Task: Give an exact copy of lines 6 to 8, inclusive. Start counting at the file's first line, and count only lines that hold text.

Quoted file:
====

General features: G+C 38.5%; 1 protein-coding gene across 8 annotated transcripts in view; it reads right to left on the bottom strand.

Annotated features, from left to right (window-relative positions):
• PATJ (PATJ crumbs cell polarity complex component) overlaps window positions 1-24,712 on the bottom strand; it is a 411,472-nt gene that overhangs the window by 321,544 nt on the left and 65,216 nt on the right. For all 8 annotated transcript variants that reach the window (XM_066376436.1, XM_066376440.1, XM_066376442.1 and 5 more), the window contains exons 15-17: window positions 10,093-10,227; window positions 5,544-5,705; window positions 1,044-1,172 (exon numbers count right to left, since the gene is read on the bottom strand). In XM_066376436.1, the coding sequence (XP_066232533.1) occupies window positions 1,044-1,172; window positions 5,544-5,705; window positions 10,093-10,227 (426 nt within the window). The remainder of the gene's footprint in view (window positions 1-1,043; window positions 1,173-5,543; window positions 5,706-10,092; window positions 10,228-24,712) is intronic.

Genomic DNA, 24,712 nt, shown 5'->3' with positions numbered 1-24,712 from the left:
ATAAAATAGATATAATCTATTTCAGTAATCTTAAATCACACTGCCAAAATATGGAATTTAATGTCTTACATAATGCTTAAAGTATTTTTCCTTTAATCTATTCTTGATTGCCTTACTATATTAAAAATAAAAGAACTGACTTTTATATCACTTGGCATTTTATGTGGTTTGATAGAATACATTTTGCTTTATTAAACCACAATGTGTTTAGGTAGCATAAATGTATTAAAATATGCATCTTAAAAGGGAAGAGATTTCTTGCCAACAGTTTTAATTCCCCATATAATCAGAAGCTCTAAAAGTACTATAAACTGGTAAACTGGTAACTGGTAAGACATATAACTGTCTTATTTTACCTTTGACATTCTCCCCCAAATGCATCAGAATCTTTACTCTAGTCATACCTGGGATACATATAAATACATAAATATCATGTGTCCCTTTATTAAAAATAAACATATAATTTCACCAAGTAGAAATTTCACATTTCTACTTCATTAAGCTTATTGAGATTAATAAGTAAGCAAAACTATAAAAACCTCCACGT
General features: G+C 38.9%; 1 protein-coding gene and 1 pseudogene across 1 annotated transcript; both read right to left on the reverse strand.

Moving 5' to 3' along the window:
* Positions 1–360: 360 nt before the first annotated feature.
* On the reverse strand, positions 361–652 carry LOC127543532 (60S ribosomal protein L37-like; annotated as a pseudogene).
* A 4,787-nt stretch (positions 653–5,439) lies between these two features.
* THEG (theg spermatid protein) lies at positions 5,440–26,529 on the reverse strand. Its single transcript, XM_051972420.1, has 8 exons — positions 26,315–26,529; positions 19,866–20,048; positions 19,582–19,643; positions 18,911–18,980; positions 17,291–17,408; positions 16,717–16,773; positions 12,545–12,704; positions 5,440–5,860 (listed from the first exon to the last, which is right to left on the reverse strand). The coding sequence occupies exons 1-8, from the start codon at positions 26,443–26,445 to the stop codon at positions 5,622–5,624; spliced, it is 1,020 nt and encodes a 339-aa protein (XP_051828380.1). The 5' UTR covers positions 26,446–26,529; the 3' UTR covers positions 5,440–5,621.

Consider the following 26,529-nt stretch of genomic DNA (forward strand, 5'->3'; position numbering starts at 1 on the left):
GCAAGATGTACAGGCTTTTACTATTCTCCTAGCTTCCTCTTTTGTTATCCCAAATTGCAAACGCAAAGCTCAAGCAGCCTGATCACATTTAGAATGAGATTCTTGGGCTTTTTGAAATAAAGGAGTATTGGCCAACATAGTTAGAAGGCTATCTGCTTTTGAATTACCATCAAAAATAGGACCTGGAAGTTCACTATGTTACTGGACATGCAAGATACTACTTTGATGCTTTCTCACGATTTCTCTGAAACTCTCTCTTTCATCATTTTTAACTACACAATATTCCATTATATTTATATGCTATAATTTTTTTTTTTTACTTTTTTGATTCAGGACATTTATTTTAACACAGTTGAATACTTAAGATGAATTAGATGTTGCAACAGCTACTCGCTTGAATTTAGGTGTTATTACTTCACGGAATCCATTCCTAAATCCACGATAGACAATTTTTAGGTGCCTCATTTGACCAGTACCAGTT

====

General features: G+C 38.9%; 1 protein-coding gene and 1 pseudogene across 1 annotated transcript; both read right to left on the reverse strand.

Moving 5' to 3' along the window:
* Positions 1–360: 360 nt before the first annotated feature.